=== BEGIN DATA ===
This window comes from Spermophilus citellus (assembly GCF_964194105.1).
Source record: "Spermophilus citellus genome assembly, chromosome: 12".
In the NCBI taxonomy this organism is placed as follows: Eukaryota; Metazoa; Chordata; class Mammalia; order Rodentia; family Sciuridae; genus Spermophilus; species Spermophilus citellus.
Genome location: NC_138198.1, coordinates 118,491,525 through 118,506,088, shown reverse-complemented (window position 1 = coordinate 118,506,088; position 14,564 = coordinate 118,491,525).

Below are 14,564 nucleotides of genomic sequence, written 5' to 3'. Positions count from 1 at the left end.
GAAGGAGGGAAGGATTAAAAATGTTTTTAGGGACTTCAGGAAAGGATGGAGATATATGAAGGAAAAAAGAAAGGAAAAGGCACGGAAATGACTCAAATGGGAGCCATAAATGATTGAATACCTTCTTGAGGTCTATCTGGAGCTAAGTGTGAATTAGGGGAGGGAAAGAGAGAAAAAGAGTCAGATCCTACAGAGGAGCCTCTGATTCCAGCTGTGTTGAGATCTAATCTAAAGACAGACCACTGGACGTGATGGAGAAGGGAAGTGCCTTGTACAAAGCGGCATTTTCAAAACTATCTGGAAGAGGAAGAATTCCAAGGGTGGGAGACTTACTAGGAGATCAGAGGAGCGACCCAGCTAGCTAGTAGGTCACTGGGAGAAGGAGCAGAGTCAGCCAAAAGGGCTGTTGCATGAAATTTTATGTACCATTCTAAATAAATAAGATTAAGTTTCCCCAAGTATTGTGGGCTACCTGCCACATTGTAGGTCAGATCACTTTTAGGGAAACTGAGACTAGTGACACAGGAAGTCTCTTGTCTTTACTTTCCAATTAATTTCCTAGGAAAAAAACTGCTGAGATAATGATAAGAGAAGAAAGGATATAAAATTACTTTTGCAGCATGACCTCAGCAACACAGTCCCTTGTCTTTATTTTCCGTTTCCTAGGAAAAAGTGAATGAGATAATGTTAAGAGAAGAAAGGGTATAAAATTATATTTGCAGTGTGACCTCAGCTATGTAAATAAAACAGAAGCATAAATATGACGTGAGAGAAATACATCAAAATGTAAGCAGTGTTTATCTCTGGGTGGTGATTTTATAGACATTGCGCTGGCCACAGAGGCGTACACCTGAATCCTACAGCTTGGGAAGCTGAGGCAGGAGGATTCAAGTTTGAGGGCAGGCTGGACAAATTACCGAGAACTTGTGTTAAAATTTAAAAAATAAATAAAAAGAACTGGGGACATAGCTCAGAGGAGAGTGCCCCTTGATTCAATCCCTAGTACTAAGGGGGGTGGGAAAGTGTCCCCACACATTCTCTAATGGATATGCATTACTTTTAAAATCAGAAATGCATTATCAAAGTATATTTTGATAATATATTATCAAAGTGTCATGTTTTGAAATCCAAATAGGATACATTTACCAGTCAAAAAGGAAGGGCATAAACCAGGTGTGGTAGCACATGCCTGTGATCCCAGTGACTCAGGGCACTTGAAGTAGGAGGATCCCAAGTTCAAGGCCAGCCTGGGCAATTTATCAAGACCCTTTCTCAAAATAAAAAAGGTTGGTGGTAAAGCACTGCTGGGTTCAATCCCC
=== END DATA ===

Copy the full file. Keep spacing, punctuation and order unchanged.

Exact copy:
This window comes from Spermophilus citellus (assembly GCF_964194105.1).
Source record: "Spermophilus citellus genome assembly, chromosome: 12".
In the NCBI taxonomy this organism is placed as follows: Eukaryota; Metazoa; Chordata; class Mammalia; order Rodentia; family Sciuridae; genus Spermophilus; species Spermophilus citellus.
Genome location: NC_138198.1, coordinates 118,491,525 through 118,506,088, shown reverse-complemented (window position 1 = coordinate 118,506,088; position 14,564 = coordinate 118,491,525).

Below are 14,564 nucleotides of genomic sequence, written 5' to 3'. Positions count from 1 at the left end.
GAAGGAGGGAAGGATTAAAAATGTTTTTAGGGACTTCAGGAAAGGATGGAGATATATGAAGGAAAAAAGAAAGGAAAAGGCACGGAAATGACTCAAATGGGAGCCATAAATGATTGAATACCTTCTTGAGGTCTATCTGGAGCTAAGTGTGAATTAGGGGAGGGAAAGAGAGAAAAAGAGTCAGATCCTACAGAGGAGCCTCTGATTCCAGCTGTGTTGAGATCTAATCTAAAGACAGACCACTGGACGTGATGGAGAAGGGAAGTGCCTTGTACAAAGCGGCATTTTCAAAACTATCTGGAAGAGGAAGAATTCCAAGGGTGGGAGACTTACTAGGAGATCAGAGGAGCGACCCAGCTAGCTAGTAGGTCACTGGGAGAAGGAGCAGAGTCAGCCAAAAGGGCTGTTGCATGAAATTTTATGTACCATTCTAAATAAATAAGATTAAGTTTCCCCAAGTATTGTGGGCTACCTGCCACATTGTAGGTCAGATCACTTTTAGGGAAACTGAGACTAGTGACACAGGAAGTCTCTTGTCTTTACTTTCCAATTAATTTCCTAGGAAAAAAACTGCTGAGATAATGATAAGAGAAGAAAGGATATAAAATTACTTTTGCAGCATGACCTCAGCAACACAGTCCCTTGTCTTTATTTTCCGTTTCCTAGGAAAAAGTGAATGAGATAATGTTAAGAGAAGAAAGGGTATAAAATTATATTTGCAGTGTGACCTCAGCTATGTAAATAAAACAGAAGCATAAATATGACGTGAGAGAAATACATCAAAATGTAAGCAGTGTTTATCTCTGGGTGGTGATTTTATAGACATTGCGCTGGCCACAGAGGCGTACACCTGAATCCTACAGCTTGGGAAGCTGAGGCAGGAGGATTCAAGTTTGAGGGCAGGCTGGACAAATTACCGAGAACTTGTGTTAAAATTTAAAAAATAAATAAAAAGAACTGGGGACATAGCTCAGAGGAGAGTGCCCCTTGATTCAATCCCTAGTACTAAGGGGGGTGGGAAAGTGTCCCCACACATTCTCTAATGGATATGCATTACTTTTAAAATCAGAAATGCATTATCAAAGTATATTTTGATAATATATTATCAAAGTGTCATGTTTTGAAATCCAAATAGGATACATTTACCAGTCAAAAAGGAAGGGCATAAACCAGGTGTGGTAGCACATGCCTGTGATCCCAGTGACTCAGGGCACTTGAAGTAGGAGGATCCCAAGTTCAAGGCCAGCCTGGGCAATTTATCAAGACCCTTTCTCAAAATAAAAAAGGTTGGTGGTAAAGCACTGCTGGGTTCAATCCCC